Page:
These images help explain my insomniacal mind ravings last night. Why did I have insomnia, which is unusual for me? Hmmm. I had a beer. I left the blinds open which let in street light. The dryer started squeaking loudly at 11pm. Gil got up to go work in his studio as he usually does at night. I remembered I forgot to put out the garbage. Worry and anxiety – was that a product of being, against my will, awake in the middle of the night or the cause? They always go hand in hand. I worry a lot, but I am also a happy person. And my worry helps me to fix things and get things done – so not useless.
More importantly, maybe, what ran through my head? I went through the normal commitment-phobia, ‘what-ifs’ and ‘what-am-I-doings’ that often keep me untied and on the move. I worried that I am not truly happy in the city and should find a way to live ecologically in the woods (as I have always dreamed), I worried that I will nickel and dime myself with small repairs – like the photos above of my siding repair (actually that just took time, not new money as I only used a pair of tin-snips, some aluminum flashing and other stuff I already had lying around. Thanks, dad, for the snips.) Obviously now I need to fix or replace the dryer. I’m working on the ceiling in my bathroom – almost all patched, will paint soon. The point is that all these things are probably necessary, but distracting from the bigger efficiency moves I’d like to make – like better wall insulation and appliances (yes, I could upgrade the dryer, or better yet chuck it for drying racks – but new dryers are not a top priority efficiency move and my current populous would probably revolt at forced drying racks.) I worried further that it was ludicrous to upgrade the efficiency of an old building. The walls could be all rotten inside already. I just read that one should be careful about adding rigid insulation to the outside of a wood frame building, as I thought of doing, because that could trap moisture in the walls. I longed for the simple days of simply renting from others that could worry or not about such things.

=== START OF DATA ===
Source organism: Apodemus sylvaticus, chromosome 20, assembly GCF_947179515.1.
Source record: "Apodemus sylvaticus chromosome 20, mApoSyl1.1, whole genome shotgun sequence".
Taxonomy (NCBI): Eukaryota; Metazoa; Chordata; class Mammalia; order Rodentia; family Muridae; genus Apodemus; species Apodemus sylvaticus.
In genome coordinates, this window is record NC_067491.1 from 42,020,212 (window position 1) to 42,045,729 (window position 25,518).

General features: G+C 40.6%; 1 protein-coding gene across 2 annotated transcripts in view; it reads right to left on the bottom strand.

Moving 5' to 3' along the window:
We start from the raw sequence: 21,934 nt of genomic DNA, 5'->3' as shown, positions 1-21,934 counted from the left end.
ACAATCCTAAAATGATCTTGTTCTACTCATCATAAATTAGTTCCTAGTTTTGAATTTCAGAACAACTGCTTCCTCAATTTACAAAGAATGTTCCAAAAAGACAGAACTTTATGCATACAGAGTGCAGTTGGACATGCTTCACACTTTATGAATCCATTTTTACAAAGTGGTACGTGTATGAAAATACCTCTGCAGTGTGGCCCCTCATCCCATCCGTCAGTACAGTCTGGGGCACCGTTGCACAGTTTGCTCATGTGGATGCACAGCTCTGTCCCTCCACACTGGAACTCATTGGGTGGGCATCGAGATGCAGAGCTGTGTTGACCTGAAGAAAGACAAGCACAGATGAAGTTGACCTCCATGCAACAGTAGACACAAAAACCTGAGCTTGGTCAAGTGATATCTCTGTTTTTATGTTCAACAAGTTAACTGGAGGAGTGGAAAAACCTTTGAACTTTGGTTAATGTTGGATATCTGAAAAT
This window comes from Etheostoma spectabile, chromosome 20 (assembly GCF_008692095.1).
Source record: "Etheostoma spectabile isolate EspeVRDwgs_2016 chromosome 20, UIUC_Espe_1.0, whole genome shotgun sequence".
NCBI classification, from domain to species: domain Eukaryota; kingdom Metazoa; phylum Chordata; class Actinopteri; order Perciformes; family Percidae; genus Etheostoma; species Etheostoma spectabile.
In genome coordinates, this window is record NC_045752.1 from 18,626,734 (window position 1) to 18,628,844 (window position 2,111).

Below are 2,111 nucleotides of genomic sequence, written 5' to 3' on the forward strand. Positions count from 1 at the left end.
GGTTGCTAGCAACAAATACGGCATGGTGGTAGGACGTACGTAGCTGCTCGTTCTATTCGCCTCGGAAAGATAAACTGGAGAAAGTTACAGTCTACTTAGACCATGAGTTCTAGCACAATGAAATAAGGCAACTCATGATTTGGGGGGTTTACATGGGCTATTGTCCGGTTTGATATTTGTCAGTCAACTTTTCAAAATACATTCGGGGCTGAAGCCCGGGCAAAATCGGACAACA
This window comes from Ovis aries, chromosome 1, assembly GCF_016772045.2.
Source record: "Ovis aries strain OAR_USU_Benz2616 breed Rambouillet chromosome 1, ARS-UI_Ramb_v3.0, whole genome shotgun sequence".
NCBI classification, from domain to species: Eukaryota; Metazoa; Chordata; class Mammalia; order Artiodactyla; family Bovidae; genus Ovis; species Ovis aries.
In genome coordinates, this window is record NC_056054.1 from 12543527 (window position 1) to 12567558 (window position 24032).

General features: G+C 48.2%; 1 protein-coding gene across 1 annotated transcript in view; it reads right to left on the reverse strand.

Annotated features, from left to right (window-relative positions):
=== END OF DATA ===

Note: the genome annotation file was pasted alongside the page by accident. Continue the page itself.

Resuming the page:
Luckily, a new day has begun and things do look brighter, somehow. I can still take a new direction any time I want, no need to feel trapped or rush decisions. Even if the walls are slowly rotting and everything is decaying around me, I can still raze the place to the ground in 10 years and start over right (once I win the lottery…). If I choose to. For now, I’m remembering that I have a terrific metal roof, a great boiler, and no reason to fear for the structure other than age. It is my chosen challenge to find a way to work with in my means to make the best choices I can to create a cozy, ecological home and community. It’s not a fairy tale, it’s messy real life and it’s ok. One take home message is that material goods degrade (including the body); saner by far to place your ultimate happiness elsewhere.